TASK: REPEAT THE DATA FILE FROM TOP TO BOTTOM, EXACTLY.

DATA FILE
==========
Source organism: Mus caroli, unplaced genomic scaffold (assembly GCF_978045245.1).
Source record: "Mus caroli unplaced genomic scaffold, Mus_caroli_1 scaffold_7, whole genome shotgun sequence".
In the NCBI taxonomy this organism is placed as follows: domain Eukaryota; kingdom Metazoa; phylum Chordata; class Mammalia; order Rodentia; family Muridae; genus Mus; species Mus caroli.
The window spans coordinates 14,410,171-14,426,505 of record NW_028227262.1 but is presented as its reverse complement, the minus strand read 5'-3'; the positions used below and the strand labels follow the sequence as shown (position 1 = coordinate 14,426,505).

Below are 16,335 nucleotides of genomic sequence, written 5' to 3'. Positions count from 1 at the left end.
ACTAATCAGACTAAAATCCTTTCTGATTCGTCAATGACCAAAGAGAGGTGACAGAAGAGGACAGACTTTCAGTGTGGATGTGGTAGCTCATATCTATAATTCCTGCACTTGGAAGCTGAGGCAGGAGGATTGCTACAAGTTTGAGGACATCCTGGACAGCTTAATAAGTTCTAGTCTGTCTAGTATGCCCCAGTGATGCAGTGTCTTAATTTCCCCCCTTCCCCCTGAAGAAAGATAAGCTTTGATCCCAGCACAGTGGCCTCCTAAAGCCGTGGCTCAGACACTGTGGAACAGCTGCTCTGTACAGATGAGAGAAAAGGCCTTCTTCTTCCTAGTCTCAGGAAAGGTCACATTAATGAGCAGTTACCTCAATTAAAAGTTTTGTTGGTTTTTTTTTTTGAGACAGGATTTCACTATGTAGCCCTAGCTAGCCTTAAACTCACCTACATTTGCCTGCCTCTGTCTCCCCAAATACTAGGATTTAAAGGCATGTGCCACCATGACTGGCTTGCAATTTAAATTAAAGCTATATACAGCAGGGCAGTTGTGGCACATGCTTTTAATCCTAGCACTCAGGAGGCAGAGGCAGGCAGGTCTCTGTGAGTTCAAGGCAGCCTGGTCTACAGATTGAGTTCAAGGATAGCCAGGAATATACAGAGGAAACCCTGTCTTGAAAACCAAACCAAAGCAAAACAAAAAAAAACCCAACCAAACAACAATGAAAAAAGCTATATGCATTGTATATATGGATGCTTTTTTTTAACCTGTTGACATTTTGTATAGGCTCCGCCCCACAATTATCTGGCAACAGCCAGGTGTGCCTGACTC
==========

Source organism: Mus caroli, unplaced genomic scaffold (assembly GCF_978045245.1).
Source record: "Mus caroli unplaced genomic scaffold, Mus_caroli_1 scaffold_7, whole genome shotgun sequence".
In the NCBI taxonomy this organism is placed as follows: domain Eukaryota; kingdom Metazoa; phylum Chordata; class Mammalia; order Rodentia; family Muridae; genus Mus; species Mus caroli.
The window spans coordinates 14,410,171-14,426,505 of record NW_028227262.1 but is presented as its reverse complement, the minus strand read 5'-3'; the positions used below and the strand labels follow the sequence as shown (position 1 = coordinate 14,426,505).

Below are 16,335 nucleotides of genomic sequence, written 5' to 3'. Positions count from 1 at the left end.
ACTAATCAGACTAAAATCCTTTCTGATTCGTCAATGACCAAAGAGAGGTGACAGAAGAGGACAGACTTTCAGTGTGGATGTGGTAGCTCATATCTATAATTCCTGCACTTGGAAGCTGAGGCAGGAGGATTGCTACAAGTTTGAGGACATCCTGGACAGCTTAATAAGTTCTAGTCTGTCTAGTATGCCCCAGTGATGCAGTGTCTTAATTTCCCCCCTTCCCCCTGAAGAAAGATAAGCTTTGATCCCAGCACAGTGGCCTCCTAAAGCCGTGGCTCAGACACTGTGGAACAGCTGCTCTGTACAGATGAGAGAAAAGGCCTTCTTCTTCCTAGTCTCAGGAAAGGTCACATTAATGAGCAGTTACCTCAATTAAAAGTTTTGTTGGTTTTTTTTTTTGAGACAGGATTTCACTATGTAGCCCTAGCTAGCCTTAAACTCACCTACATTTGCCTGCCTCTGTCTCCCCAAATACTAGGATTTAAAGGCATGTGCCACCATGACTGGCTTGCAATTTAAATTAAAGCTATATACAGCAGGGCAGTTGTGGCACATGCTTTTAATCCTAGCACTCAGGAGGCAGAGGCAGGCAGGTCTCTGTGAGTTCAAGGCAGCCTGGTCTACAGATTGAGTTCAAGGATAGCCAGGAATATACAGAGGAAACCCTGTCTTGAAAACCAAACCAAAGCAAAACAAAAAAAAACCCAACCAAACAACAATGAAAAAAGCTATATGCATTGTATATATGGATGCTTTTTTTTAACCTGTTGACATTTTGTATAGGCTCCGCCCCACAATTATCTGGCAACAGCCAGGTGTGCCTGACTC